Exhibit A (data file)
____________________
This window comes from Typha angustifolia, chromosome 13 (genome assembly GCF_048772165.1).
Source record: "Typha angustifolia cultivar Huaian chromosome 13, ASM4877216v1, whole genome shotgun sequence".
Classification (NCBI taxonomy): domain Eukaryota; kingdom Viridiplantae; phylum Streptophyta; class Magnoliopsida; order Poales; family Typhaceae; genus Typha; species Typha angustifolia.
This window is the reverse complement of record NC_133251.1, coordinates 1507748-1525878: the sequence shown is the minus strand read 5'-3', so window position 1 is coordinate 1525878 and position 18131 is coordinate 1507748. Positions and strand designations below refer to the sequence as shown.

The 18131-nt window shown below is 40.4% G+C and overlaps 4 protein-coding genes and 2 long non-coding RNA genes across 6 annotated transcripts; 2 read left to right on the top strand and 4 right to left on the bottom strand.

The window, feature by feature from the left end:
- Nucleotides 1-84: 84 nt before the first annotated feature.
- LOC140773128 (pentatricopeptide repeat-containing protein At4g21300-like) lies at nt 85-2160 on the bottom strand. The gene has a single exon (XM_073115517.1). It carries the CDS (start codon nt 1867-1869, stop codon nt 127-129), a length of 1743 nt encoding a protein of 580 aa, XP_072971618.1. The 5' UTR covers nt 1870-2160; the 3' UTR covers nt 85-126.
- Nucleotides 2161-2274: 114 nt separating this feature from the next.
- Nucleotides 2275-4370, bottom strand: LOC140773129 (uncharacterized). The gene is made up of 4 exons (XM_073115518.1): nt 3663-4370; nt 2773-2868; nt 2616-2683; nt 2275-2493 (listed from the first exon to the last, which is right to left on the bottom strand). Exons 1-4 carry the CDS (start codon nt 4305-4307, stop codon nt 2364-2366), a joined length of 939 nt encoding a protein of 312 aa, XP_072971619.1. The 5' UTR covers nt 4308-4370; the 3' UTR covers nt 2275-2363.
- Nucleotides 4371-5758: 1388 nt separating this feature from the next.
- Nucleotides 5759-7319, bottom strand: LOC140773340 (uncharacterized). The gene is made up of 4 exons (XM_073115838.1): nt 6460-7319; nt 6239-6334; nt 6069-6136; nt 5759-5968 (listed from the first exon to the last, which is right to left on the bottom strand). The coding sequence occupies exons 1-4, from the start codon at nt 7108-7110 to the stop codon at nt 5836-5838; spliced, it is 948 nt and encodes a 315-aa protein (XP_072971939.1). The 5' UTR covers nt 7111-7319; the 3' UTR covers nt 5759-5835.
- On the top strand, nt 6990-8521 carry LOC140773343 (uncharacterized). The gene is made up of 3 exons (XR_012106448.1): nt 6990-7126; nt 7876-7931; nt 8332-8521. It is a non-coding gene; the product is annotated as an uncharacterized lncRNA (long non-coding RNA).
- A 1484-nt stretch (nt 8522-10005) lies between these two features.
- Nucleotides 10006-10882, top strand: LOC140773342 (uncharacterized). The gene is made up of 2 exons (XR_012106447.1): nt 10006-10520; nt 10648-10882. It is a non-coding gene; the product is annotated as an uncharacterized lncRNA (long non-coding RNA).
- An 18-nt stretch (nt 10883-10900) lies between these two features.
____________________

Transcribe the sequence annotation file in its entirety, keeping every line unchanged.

This window comes from Typha angustifolia, chromosome 13 (genome assembly GCF_048772165.1).
Source record: "Typha angustifolia cultivar Huaian chromosome 13, ASM4877216v1, whole genome shotgun sequence".
Classification (NCBI taxonomy): domain Eukaryota; kingdom Viridiplantae; phylum Streptophyta; class Magnoliopsida; order Poales; family Typhaceae; genus Typha; species Typha angustifolia.
This window is the reverse complement of record NC_133251.1, coordinates 1507748-1525878: the sequence shown is the minus strand read 5'-3', so window position 1 is coordinate 1525878 and position 18131 is coordinate 1507748. Positions and strand designations below refer to the sequence as shown.

The 18131-nt window shown below is 40.4% G+C and overlaps 4 protein-coding genes and 2 long non-coding RNA genes across 6 annotated transcripts; 2 read left to right on the top strand and 4 right to left on the bottom strand.

The window, feature by feature from the left end:
- Nucleotides 1-84: 84 nt before the first annotated feature.
- LOC140773128 (pentatricopeptide repeat-containing protein At4g21300-like) lies at nt 85-2160 on the bottom strand. The gene has a single exon (XM_073115517.1). It carries the CDS (start codon nt 1867-1869, stop codon nt 127-129), a length of 1743 nt encoding a protein of 580 aa, XP_072971618.1. The 5' UTR covers nt 1870-2160; the 3' UTR covers nt 85-126.
- Nucleotides 2161-2274: 114 nt separating this feature from the next.
- Nucleotides 2275-4370, bottom strand: LOC140773129 (uncharacterized). The gene is made up of 4 exons (XM_073115518.1): nt 3663-4370; nt 2773-2868; nt 2616-2683; nt 2275-2493 (listed from the first exon to the last, which is right to left on the bottom strand). Exons 1-4 carry the CDS (start codon nt 4305-4307, stop codon nt 2364-2366), a joined length of 939 nt encoding a protein of 312 aa, XP_072971619.1. The 5' UTR covers nt 4308-4370; the 3' UTR covers nt 2275-2363.
- Nucleotides 4371-5758: 1388 nt separating this feature from the next.
- Nucleotides 5759-7319, bottom strand: LOC140773340 (uncharacterized). The gene is made up of 4 exons (XM_073115838.1): nt 6460-7319; nt 6239-6334; nt 6069-6136; nt 5759-5968 (listed from the first exon to the last, which is right to left on the bottom strand). The coding sequence occupies exons 1-4, from the start codon at nt 7108-7110 to the stop codon at nt 5836-5838; spliced, it is 948 nt and encodes a 315-aa protein (XP_072971939.1). The 5' UTR covers nt 7111-7319; the 3' UTR covers nt 5759-5835.
- On the top strand, nt 6990-8521 carry LOC140773343 (uncharacterized). The gene is made up of 3 exons (XR_012106448.1): nt 6990-7126; nt 7876-7931; nt 8332-8521. It is a non-coding gene; the product is annotated as an uncharacterized lncRNA (long non-coding RNA).
- A 1484-nt stretch (nt 8522-10005) lies between these two features.
- Nucleotides 10006-10882, top strand: LOC140773342 (uncharacterized). The gene is made up of 2 exons (XR_012106447.1): nt 10006-10520; nt 10648-10882. It is a non-coding gene; the product is annotated as an uncharacterized lncRNA (long non-coding RNA).
- An 18-nt stretch (nt 10883-10900) lies between these two features.